The new system uses a combination of high-performance, low-distortion speaker designs, with aluminum tweeters and Kevlar mid-range units. A central speaker with B&W's "tweeter-on-top" technology also features--designed to increase the ratio of direct to reflected sound. In other words, the audio you hear from the speakers is mainly from the speakers themselves, rather than reflected from trim surfaces or the windshield.
Bowers & Wilkins' head of engineering Stuart Nevill describes it as "incredibly tangible and lifelike".
The system comprises a 12-channel Harman amplifier, seven tweeters, seven midrange speakers in two different sizes, four cone woofers and a novel air-ventilated subwoofer. Volvo has designed the XC90 specifically to take account of the subwoofer--it's built into the firm's new Scalable Product Architecture platform. Volvo's head audio honcho Michael Adenauer says it "turns the whole interior space in the car into a giant subwoofer".
Another feature of the audio system allows passengers to tailor the sound for specific seating positions, and even create different acoustic environments--from small music venues to the Gothenbug Concert Hall, home of the Gothenburg Symphony Orchestra. No, really.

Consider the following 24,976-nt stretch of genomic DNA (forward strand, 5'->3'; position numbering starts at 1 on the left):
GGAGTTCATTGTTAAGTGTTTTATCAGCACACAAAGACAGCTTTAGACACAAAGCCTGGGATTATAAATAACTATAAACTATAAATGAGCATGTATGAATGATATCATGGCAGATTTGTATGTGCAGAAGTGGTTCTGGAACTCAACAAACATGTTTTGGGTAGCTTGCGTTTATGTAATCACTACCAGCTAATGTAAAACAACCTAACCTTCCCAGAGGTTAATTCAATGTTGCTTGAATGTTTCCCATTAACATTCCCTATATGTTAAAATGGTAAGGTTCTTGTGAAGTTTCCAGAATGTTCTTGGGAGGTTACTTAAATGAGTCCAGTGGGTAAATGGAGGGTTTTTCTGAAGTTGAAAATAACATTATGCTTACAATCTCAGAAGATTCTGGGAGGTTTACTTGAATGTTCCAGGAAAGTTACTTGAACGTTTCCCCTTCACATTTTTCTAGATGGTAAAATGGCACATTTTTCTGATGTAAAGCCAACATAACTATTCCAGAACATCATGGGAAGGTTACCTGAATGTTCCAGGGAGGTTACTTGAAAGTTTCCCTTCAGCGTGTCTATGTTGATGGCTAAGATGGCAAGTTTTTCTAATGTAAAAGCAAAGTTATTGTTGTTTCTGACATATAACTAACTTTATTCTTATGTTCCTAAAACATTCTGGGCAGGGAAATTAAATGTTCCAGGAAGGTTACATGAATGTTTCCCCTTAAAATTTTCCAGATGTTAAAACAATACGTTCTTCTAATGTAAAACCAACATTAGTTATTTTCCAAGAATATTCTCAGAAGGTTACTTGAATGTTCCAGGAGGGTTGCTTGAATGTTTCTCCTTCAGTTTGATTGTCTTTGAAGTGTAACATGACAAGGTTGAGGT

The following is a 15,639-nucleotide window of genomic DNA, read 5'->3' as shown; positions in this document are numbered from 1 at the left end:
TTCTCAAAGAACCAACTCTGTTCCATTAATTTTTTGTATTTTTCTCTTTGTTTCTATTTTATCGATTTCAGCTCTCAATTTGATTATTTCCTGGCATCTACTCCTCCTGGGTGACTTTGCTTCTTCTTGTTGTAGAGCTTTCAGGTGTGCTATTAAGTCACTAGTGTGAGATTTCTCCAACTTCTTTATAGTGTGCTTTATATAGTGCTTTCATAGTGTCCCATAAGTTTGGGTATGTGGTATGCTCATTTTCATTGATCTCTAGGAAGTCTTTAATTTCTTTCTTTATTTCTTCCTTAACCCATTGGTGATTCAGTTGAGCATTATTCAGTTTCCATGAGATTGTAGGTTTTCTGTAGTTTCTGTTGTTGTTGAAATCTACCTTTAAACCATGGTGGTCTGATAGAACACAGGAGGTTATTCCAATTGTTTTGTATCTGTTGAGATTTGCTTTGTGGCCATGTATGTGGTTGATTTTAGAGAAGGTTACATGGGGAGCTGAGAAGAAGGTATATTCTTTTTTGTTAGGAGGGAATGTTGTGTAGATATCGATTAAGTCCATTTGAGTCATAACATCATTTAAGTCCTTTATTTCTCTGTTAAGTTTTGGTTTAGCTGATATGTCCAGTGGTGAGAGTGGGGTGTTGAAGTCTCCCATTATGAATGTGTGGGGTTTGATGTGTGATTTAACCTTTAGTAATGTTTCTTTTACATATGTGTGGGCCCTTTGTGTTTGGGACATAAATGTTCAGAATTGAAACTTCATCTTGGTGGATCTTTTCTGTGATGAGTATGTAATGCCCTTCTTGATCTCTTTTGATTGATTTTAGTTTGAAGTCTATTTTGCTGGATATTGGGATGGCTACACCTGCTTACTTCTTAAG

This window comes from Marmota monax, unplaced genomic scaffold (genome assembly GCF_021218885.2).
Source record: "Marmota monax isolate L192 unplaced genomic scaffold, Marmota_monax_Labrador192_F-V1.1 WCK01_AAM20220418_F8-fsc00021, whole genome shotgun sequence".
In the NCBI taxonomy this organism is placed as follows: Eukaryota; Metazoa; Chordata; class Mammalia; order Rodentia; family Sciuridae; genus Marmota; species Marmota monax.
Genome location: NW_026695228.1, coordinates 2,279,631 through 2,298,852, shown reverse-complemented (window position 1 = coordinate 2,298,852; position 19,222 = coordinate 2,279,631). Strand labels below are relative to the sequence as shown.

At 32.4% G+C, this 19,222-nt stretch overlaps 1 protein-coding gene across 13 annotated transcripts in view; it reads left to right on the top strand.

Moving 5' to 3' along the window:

Naturally, all of this will be controlled through Volvo's equally new central 'Sensus' touchscreen system, which dominates the car's dashboard. The screen can also access cloud-based functions and works with Apple's iOS CarPlay system--which duplicates the display of occupants' connected Apple devices. The XC90's Bowers & Wilkins audio system will be a top-end option, so it won't be cheap--but if you're an audiophile, it could be well worth the money.